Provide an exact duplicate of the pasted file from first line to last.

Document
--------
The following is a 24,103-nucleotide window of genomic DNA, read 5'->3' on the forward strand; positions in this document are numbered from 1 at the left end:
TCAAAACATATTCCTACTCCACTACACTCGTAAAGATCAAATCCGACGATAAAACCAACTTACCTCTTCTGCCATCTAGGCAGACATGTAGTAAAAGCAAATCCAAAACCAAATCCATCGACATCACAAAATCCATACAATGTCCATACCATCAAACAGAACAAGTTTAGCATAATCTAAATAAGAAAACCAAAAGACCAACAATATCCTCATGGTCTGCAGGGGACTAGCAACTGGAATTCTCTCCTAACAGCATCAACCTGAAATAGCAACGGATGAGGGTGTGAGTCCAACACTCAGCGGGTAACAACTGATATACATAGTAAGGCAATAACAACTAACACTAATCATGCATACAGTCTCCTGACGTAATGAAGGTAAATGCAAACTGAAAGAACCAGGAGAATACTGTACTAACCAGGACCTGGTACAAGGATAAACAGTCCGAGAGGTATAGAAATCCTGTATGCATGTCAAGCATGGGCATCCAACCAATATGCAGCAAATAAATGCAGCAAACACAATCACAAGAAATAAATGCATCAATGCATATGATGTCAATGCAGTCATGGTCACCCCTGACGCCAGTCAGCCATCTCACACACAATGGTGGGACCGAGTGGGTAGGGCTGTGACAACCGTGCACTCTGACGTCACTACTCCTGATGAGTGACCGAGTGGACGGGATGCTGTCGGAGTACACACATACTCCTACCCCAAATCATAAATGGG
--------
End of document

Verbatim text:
The following is a 24,103-nucleotide window of genomic DNA, read 5'->3' on the forward strand; positions in this document are numbered from 1 at the left end:
TCAAAACATATTCCTACTCCACTACACTCGTAAAGATCAAATCCGACGATAAAACCAACTTACCTCTTCTGCCATCTAGGCAGACATGTAGTAAAAGCAAATCCAAAACCAAATCCATCGACATCACAAAATCCATACAATGTCCATACCATCAAACAGAACAAGTTTAGCATAATCTAAATAAGAAAACCAAAAGACCAACAATATCCTCATGGTCTGCAGGGGACTAGCAACTGGAATTCTCTCCTAACAGCATCAACCTGAAATAGCAACGGATGAGGGTGTGAGTCCAACACTCAGCGGGTAACAACTGATATACATAGTAAGGCAATAACAACTAACACTAATCATGCATACAGTCTCCTGACGTAATGAAGGTAAATGCAAACTGAAAGAACCAGGAGAATACTGTACTAACCAGGACCTGGTACAAGGATAAACAGTCCGAGAGGTATAGAAATCCTGTATGCATGTCAAGCATGGGCATCCAACCAATATGCAGCAAATAAATGCAGCAAACACAATCACAAGAAATAAATGCATCAATGCATATGATGTCAATGCAGTCATGGTCACCCCTGACGCCAGTCAGCCATCTCACACACAATGGTGGGACCGAGTGGGTAGGGCTGTGACAACCGTGCACTCTGACGTCACTACTCCTGATGAGTGACCGAGTGGACGGGATGCTGTCGGAGTACACACATACTCCTACCCCAAATCATAAATGGG